The odds are stacked against the more than 20,000 young people who age out of foster care each year. Nearly half drop out of high school, and those who make it to college rarely graduate.

Maddy Day, the director of outreach and training at the Center for Fostering Success at Western Michigan University, and Chris Harris, director of the Seita Scholars Program at Western, joined us to discuss how their programs are helping young people get into and graduate from college.

This week, Jack Lessenberry and Emily Fox discuss a plan to help Michigan roads by cutting truck weight limits, whether any road fix plans will survive the lame duck session, and a possible end to federal oversight of the state’s foster care system.


child's drawing on chalkboard
iRon leSs / FLICKR - HTTP://J.MP/1SPGCL0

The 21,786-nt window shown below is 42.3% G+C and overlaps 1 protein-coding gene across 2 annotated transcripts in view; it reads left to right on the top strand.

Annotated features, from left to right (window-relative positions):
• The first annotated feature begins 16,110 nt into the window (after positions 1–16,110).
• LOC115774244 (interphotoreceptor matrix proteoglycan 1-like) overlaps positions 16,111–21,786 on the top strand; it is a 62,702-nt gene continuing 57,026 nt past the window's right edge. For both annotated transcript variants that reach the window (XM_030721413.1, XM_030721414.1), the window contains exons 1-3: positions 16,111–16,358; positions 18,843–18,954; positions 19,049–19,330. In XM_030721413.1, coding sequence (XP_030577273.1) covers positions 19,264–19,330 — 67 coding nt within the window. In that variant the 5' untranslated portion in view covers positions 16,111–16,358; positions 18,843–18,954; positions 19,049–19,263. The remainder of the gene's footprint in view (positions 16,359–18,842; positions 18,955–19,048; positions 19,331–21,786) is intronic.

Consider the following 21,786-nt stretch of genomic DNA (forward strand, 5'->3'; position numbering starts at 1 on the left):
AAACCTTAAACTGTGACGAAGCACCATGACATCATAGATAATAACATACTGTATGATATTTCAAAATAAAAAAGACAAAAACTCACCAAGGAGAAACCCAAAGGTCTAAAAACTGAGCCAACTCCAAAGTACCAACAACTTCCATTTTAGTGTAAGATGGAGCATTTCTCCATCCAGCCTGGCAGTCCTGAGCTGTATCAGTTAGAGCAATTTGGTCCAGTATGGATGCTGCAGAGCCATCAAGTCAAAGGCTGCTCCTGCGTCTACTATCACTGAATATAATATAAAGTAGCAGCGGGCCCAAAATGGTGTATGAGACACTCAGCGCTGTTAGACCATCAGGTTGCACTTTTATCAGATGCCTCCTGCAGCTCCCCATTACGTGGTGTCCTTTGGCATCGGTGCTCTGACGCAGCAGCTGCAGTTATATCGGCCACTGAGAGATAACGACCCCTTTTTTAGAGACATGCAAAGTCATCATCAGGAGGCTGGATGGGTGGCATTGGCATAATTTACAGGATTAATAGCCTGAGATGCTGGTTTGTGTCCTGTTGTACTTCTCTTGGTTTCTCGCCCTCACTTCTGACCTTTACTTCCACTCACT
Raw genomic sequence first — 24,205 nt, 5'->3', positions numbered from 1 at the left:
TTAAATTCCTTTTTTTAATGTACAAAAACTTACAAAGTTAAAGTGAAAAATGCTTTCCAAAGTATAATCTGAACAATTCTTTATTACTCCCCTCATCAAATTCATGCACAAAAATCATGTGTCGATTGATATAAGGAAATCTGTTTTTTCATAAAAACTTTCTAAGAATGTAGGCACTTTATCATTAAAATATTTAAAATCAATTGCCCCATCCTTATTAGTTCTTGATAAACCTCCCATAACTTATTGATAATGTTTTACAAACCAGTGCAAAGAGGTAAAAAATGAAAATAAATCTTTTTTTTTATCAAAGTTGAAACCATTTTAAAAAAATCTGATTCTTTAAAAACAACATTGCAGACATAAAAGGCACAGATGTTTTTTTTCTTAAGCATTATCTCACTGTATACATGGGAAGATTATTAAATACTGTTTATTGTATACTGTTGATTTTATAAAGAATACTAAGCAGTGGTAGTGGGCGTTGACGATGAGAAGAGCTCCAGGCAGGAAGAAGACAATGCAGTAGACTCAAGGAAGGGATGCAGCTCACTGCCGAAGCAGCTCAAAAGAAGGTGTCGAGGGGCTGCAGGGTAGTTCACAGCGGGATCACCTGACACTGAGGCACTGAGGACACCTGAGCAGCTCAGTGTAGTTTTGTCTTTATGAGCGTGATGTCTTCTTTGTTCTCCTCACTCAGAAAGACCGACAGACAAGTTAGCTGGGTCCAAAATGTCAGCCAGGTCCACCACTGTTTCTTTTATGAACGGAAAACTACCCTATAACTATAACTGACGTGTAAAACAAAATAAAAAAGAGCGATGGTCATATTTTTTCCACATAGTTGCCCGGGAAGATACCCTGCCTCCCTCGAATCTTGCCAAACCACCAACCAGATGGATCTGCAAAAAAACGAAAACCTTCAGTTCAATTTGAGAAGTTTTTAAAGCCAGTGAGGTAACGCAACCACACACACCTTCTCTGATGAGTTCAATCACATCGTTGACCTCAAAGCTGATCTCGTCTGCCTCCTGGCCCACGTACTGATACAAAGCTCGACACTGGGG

Michigan says it wants out from under court-ordered oversight of the state’s child foster care system. The Michigan Department of Human Services filed a motion today with the U.S. District Court in Detroit.

Wrapping up a lot of coverage from State of Opportunity on foster care is a story about adoption from that system. It can be a bumpy road for families and kids, and if an adoption doesn't work out it can be a tragedy for a child. But now more than ever there are people and programs out there to help families make those adoptions truly permanent.

The Kley Family

 

More than 13,000 children in Michigan are in foster care in a given year. State of Opportunity's Jennifer Guerra will look into their lives in a special documentary, "Finding Home," which airs Thursday at 3 p.m. on Michigan Radio.